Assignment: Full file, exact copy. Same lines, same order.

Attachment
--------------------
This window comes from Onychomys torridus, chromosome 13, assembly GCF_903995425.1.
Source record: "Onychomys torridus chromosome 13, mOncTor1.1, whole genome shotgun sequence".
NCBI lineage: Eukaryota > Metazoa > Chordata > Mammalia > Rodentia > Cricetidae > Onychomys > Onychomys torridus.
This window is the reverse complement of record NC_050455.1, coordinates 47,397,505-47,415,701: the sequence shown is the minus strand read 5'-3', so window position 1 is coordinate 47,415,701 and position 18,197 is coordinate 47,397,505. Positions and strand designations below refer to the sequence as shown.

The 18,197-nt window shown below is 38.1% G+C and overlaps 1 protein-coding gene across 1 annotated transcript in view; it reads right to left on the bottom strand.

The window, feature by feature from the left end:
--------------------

This window comes from Onychomys torridus, chromosome 13, assembly GCF_903995425.1.
Source record: "Onychomys torridus chromosome 13, mOncTor1.1, whole genome shotgun sequence".
NCBI lineage: Eukaryota > Metazoa > Chordata > Mammalia > Rodentia > Cricetidae > Onychomys > Onychomys torridus.
This window is the reverse complement of record NC_050455.1, coordinates 47,397,505-47,415,701: the sequence shown is the minus strand read 5'-3', so window position 1 is coordinate 47,415,701 and position 18,197 is coordinate 47,397,505. Positions and strand designations below refer to the sequence as shown.

The 18,197-nt window shown below is 38.1% G+C and overlaps 1 protein-coding gene across 1 annotated transcript in view; it reads right to left on the bottom strand.

The window, feature by feature from the left end: